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Saturday, Sep 25, 2021

Chinese astronauts on the beauty of the aerospace dream

Chinese astronauts on the beauty of the aerospace dream

Hong Kong students asked questions about drinking and exercising while in orbit, and what experiments could be conducted in the space station.

In an unprecedented session attended by more than 200 university students and secondary school pupils in Hong Kong on Friday, eight of them asked questions of three astronauts – Liu Boming, Nie Haisheng and Tang Hongbo in space – and senior Chinese space engineers and experts, such as former astronaut Yang Liwei, in Beijing. These were some of the highlights.

Secondary school pupils and university students at a session with the astronauts, space engineers and experts.


Where and how do you get the water you drink in space? Can you show us? (pupil from St Paul’s Co-educational College)


Liu: Recycled water either comes from the condensate collected inside the cabin, or the urine we collect. Through the urine treatment, it will become distilled water.

The size of the water bubble can’t be too large, as it will float away sometimes. If it is too small, it is not enough for me to drink. So squeezed to just the right amount, at this size, it is ideal for me to drink.

When you step out of the cabin, can you see Hong Kong? Can you see the satellites from the space station? Are the stars that you see in space the same as those you see from the ground? (pupil from Chinese Foundation Secondary School)


Liu: We can see what our beautiful Earth looks like through this window in front of me. It is all deeply imprinted on my mind. The most memorable moment was when I opened the door and stepped out of the station. The word “beautiful” is not enough for me to describe what I saw.

We can see the smoke in Syria and Afghanistan … we can see the cityscapes of Beijing and Hong Kong at night, and think of Victoria Harbour. We can see six rings of highways encircling Beijing. We hope that our friends from Hong Kong will join us – the Chinese dream, and the aerospace dream, includes you and me.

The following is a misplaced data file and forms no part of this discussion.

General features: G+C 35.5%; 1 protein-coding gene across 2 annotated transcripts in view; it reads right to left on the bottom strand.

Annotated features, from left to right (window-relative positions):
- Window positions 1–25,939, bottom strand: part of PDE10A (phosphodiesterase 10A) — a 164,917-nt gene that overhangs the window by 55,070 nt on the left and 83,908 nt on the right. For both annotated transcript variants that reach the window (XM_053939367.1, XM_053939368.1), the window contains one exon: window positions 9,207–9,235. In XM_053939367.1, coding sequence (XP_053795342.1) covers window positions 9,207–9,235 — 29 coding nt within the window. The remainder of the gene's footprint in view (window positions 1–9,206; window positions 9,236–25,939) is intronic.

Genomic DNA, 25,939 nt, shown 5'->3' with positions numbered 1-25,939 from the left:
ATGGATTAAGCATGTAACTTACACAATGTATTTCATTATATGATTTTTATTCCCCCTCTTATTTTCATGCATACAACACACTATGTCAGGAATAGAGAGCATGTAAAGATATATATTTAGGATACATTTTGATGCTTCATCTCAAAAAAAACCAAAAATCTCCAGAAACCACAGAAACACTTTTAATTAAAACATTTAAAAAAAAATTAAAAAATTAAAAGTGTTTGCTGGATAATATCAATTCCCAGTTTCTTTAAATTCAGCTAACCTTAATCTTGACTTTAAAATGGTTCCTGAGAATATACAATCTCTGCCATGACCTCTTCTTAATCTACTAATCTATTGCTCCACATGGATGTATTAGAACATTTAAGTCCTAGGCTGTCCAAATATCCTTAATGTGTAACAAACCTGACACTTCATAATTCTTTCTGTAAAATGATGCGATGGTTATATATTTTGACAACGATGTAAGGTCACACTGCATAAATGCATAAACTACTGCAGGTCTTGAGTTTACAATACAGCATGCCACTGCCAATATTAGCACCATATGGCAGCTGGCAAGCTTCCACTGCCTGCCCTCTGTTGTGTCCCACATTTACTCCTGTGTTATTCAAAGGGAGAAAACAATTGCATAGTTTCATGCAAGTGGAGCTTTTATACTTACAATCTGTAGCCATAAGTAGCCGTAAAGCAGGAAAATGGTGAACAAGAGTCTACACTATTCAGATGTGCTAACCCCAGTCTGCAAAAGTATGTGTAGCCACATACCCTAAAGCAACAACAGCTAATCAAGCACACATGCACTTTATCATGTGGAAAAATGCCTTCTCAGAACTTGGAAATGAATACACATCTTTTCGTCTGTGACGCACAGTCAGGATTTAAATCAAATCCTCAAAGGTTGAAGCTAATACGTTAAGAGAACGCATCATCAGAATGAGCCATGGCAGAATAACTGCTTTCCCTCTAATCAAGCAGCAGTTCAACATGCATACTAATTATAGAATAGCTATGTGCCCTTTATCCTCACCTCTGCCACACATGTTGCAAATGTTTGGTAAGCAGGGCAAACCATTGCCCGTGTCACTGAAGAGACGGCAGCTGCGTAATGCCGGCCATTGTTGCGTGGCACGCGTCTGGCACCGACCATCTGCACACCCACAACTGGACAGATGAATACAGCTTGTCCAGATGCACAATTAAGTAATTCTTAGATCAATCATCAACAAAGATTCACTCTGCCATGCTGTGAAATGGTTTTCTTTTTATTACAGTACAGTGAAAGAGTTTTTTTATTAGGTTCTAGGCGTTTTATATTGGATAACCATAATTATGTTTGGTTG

The Chinese astronauts demonstrate how they exercise and get the water they drink in space.


Can you exercise in space? What do you usually do? Can you demonstrate it? (pupil from Scientia Secondary School)


Nie: We must exercise in space. Due to the gravity-free condition in space, we will experience muscle and bone loss, which will affect our health and ability to work in the long term. When we reach the ground, we will feel dizzy and our muscles cannot function well. We have a space bike, handgrip strengthening tools and other equipment to train our breathing. Allow me to introduce the space treadmill, which is different from those we have on the ground.

Riding this space bike can enhance our strength and cardiovascular function. This bike is different. As we don’t have gravity, we can use this pad to support our body on the bike. We can use this exercise bike to train our leg muscles, as well as our arm muscles, like this … [I’m] using my arms to paddle this bike. After these exercises, we need to cool down with tai chi moves or do some stretching.

The zero-gravity condition in space is a very unique environment for conducting experiments. Can you introduce the experiments that are conducted in the space station? (student from the University of Hong Kong)


Tang: We conducted experiments related to zero-gravity physics, aerospace medicine and engineering. We studied how physical conditions and space travelling under zero-gravity environments affect astronauts’ physical and mental health, and how their bodies operate in such a situation. It can better help humans work and live in space for a long time.

This is a cap to detect neural signals. By analysing our neural signals, we will know the functions, conditions and fatigue level of our brains when we are working. In the future, we can conduct research into how brains and computers can work together.

This is the equipment which can measure the grip and rotational strength of our hands. The scientific data we obtained can be the basis for finding out how to increase the work efficiency of astronauts and those on the ground. This other tool can measure the changes in our blood flow, muscle loss and bone density.

Uncle Yang, I was born in the year when you travelled to space. I am 18 years old. I want to become an astronaut. What do you think is the coolest thing about the job? (pupil from Clementi Secondary School)


Yang: When I was your age, I wanted to become a pilot. When I finished the gaokao at 18, I entered an aviation academy and fulfilled my dream. When I became a pilot, I was very interested in aerospace. My passion for space and the needs of our country prompted me to enter this industry and become an astronaut.

The coolest things are working in space, in the modules that astronauts showed on different missions. For me, the most unforgettable thing was to hold a national flag and express my greetings to Chinese people around the world when I was in space back then.

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